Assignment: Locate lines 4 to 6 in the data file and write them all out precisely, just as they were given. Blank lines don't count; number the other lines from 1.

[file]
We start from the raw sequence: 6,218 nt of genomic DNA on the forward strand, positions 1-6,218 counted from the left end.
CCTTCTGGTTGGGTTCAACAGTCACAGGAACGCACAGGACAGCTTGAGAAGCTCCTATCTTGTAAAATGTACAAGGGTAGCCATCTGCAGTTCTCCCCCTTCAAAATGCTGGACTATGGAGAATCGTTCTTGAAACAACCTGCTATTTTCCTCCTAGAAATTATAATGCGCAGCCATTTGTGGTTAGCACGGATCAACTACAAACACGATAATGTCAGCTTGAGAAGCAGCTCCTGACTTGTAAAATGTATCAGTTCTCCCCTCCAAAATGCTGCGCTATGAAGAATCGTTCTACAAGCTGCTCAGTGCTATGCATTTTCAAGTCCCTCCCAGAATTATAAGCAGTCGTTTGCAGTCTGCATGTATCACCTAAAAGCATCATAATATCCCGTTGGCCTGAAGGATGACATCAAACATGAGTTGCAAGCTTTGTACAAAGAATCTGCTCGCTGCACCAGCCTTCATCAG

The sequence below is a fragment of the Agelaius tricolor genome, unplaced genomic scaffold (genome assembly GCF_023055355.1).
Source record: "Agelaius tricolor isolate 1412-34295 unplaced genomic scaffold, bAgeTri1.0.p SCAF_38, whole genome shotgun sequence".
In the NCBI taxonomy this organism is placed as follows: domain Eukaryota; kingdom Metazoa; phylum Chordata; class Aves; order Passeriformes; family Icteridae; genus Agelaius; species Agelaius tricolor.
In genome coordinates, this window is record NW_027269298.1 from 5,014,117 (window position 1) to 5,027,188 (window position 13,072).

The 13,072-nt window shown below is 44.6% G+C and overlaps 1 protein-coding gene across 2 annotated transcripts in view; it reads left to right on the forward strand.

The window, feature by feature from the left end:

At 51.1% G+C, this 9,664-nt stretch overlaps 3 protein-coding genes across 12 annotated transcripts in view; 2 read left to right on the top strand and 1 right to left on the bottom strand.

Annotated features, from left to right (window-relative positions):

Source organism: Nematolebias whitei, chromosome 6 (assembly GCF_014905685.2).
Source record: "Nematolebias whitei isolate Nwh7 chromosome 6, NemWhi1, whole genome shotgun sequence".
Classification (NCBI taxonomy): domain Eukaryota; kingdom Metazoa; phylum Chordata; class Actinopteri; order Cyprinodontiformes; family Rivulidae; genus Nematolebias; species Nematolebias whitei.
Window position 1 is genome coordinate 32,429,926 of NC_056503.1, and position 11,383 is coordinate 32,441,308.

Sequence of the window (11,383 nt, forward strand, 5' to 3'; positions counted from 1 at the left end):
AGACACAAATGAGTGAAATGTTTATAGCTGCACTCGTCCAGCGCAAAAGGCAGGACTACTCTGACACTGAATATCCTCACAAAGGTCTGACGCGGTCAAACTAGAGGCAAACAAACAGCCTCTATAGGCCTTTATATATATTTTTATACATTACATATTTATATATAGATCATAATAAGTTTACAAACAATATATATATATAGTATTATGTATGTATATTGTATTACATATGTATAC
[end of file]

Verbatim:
Source record: "Agelaius tricolor isolate 1412-34295 unplaced genomic scaffold, bAgeTri1.0.p SCAF_38, whole genome shotgun sequence".
In the NCBI taxonomy this organism is placed as follows: domain Eukaryota; kingdom Metazoa; phylum Chordata; class Aves; order Passeriformes; family Icteridae; genus Agelaius; species Agelaius tricolor.
In genome coordinates, this window is record NW_027269298.1 from 5,014,117 (window position 1) to 5,027,188 (window position 13,072).